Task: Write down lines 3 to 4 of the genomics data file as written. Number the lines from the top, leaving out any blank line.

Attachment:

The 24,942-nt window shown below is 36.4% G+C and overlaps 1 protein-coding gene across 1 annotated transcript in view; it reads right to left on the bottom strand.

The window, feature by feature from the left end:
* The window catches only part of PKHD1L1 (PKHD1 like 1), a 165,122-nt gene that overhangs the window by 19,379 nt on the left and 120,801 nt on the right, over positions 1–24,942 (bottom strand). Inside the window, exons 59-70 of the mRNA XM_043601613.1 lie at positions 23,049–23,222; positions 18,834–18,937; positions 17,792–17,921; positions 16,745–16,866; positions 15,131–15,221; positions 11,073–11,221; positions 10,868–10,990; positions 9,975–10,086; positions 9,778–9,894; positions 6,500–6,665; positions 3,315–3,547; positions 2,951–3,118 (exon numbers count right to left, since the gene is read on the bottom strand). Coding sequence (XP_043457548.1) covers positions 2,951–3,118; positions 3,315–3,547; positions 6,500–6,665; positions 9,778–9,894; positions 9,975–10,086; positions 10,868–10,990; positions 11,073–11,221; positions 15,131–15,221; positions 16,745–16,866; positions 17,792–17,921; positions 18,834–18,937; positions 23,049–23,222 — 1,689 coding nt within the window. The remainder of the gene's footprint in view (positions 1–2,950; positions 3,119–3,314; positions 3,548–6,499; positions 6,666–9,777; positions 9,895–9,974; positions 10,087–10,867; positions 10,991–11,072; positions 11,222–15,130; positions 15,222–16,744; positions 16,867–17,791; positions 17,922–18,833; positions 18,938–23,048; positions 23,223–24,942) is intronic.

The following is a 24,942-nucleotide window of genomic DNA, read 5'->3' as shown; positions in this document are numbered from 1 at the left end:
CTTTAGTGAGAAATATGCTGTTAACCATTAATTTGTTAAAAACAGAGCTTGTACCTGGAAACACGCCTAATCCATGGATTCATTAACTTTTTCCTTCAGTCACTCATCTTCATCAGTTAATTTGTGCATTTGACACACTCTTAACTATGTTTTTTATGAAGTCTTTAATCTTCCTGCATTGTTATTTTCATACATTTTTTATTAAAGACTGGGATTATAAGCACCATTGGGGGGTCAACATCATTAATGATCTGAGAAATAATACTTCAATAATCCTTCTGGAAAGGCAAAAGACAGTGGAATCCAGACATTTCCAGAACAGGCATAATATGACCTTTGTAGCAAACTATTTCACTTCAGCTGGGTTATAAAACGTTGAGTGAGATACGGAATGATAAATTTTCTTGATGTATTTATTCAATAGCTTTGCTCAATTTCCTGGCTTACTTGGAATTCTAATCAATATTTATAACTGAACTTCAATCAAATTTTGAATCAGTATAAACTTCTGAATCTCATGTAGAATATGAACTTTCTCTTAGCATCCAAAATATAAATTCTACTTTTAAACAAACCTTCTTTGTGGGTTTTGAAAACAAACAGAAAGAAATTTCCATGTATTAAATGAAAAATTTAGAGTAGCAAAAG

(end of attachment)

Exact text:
* The window catches only part of PKHD1L1 (PKHD1 like 1), a 165,122-nt gene that overhangs the window by 19,379 nt on the left and 120,801 nt on the right, over positions 1–24,942 (bottom strand). Inside the window, exons 59-70 of the mRNA XM_043601613.1 lie at positions 23,049–23,222; positions 18,834–18,937; positions 17,792–17,921; positions 16,745–16,866; positions 15,131–15,221; positions 11,073–11,221; positions 10,868–10,990; positions 9,975–10,086; positions 9,778–9,894; positions 6,500–6,665; positions 3,315–3,547; positions 2,951–3,118 (exon numbers count right to left, since the gene is read on the bottom strand). Coding sequence (XP_043457548.1) covers positions 2,951–3,118; positions 3,315–3,547; positions 6,500–6,665; positions 9,778–9,894; positions 9,975–10,086; positions 10,868–10,990; positions 11,073–11,221; positions 15,131–15,221; positions 16,745–16,866; positions 17,792–17,921; positions 18,834–18,937; positions 23,049–23,222 — 1,689 coding nt within the window. The remainder of the gene's footprint in view (positions 1–2,950; positions 3,119–3,314; positions 3,548–6,499; positions 6,666–9,777; positions 9,895–9,974; positions 10,087–10,867; positions 10,991–11,072; positions 11,222–15,130; positions 15,222–16,744; positions 16,867–17,791; positions 17,922–18,833; positions 18,938–23,048; positions 23,223–24,942) is intronic.

The following is a 24,942-nucleotide window of genomic DNA, read 5'->3' as shown; positions in this document are numbered from 1 at the left end: